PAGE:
What does it take to get rich? Assuming you haven’t taken the two easiest routes — having wealthy parents or marrying into money — getting rich tends to require hard work, skill, and luck. And it doesn’t hurt to be in the right place at the right time. Some cities have job markets that reward talented people with eye-popping paychecks, and some are home to innovative industry clusters where startups can snag big venture capital money.
Looking at the largest metropolitan areas in the U.S., we considered three factors:
- Percentage of high-income households
- Local economic growth
- Patents granted
We started by considering the percentage of households in each area with incomes of $150,000 a year or more. This data, from the U.S. Census Bureau, gives a sense of how common high-salary jobs are in a city. The average figure for the major urban areas we evaluated was about 10 percent.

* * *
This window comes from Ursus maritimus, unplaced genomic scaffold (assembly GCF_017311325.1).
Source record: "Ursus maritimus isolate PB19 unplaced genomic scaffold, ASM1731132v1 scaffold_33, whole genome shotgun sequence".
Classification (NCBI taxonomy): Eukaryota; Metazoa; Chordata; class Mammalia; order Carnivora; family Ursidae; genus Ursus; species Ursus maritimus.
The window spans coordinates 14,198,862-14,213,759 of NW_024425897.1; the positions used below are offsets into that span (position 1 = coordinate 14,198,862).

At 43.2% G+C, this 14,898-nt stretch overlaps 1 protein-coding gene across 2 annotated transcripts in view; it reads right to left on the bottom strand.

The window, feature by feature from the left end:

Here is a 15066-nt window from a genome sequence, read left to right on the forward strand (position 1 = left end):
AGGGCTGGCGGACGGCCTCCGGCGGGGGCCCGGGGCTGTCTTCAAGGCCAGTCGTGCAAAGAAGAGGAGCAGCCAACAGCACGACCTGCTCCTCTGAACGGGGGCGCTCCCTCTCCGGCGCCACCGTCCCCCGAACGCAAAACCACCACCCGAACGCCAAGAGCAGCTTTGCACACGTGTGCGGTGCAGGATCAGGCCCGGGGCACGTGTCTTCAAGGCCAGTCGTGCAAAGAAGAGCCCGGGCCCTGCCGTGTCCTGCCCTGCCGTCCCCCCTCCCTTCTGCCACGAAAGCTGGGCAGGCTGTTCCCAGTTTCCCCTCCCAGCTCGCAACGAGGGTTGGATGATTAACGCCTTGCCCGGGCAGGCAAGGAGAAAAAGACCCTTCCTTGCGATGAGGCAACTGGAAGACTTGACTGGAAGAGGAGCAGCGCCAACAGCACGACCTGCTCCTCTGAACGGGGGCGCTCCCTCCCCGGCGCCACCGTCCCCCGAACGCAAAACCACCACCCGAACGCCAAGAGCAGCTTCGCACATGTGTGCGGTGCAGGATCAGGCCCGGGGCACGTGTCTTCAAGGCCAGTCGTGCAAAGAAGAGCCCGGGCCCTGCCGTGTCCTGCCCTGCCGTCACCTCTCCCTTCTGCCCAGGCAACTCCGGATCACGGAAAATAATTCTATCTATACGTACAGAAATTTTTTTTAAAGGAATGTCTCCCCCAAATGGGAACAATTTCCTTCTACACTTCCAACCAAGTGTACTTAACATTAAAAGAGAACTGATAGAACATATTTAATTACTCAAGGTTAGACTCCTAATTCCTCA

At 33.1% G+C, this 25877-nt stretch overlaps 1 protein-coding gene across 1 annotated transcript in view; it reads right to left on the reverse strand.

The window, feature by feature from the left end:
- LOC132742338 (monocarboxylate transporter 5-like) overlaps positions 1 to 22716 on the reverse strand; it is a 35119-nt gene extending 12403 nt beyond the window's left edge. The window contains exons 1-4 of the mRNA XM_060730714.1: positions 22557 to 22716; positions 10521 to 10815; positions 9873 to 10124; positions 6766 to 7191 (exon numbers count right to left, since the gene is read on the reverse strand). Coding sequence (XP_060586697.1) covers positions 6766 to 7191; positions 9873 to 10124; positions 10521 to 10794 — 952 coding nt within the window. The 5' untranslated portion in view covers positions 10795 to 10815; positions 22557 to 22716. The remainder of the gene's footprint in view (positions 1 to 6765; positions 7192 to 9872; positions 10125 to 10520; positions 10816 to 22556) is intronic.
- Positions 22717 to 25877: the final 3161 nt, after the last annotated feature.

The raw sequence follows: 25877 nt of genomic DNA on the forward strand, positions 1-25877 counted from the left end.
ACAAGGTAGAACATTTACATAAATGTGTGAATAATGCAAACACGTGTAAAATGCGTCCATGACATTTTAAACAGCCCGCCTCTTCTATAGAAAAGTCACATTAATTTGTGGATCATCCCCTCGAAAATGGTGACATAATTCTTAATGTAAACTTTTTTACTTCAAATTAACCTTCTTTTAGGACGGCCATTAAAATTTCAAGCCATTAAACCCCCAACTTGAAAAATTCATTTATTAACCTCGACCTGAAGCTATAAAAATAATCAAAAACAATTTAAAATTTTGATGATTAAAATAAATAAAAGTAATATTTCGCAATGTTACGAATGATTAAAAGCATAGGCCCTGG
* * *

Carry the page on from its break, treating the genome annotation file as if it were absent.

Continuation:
Next, we considered how quickly the urban areas are growing. For this, we used gross domestic product numbers from the Bureau of Economic Analysis, considering growth from 2008 to 2011. On average, the places we looked at grew by 5.3 percent over that time.
Finally, as innovation is a big way many people get rich, we looked at the number of patents granted in each area in 2011, using data from the U.S. Patent and Trademark Office. For that year, the average number granted in our pool of urban areas was 1,484.
10 Best Cities to Get Rich
1. San Jose, CA
|San Jose, California|
- High Income Percentage: 25.1%
- GDP Growth: 18%
- Patents: 10,256
There was really no contest for first place on this list. San Jose swept away the competition, placing first in all three measures. This high-tech city took in more than 10,000 patents in 2011, grew more than three times faster than the average metro area, and has more than a quarter of households in the highest income brackets.
2. Boston, MA
- High Income Percentage: 16.8%
- GDP Growth: 9.1%
- Patents: 4,537
Boston has a reputation as the home of old money, but it has plenty of new money coming in, as well, demonstrated by the 9.1 percent growth it experienced between 2008 and 2011. In addition, nearly 17 percent of local households make $150,000 or more. It’s also an innovative area, ranking fifth in the number of patents received.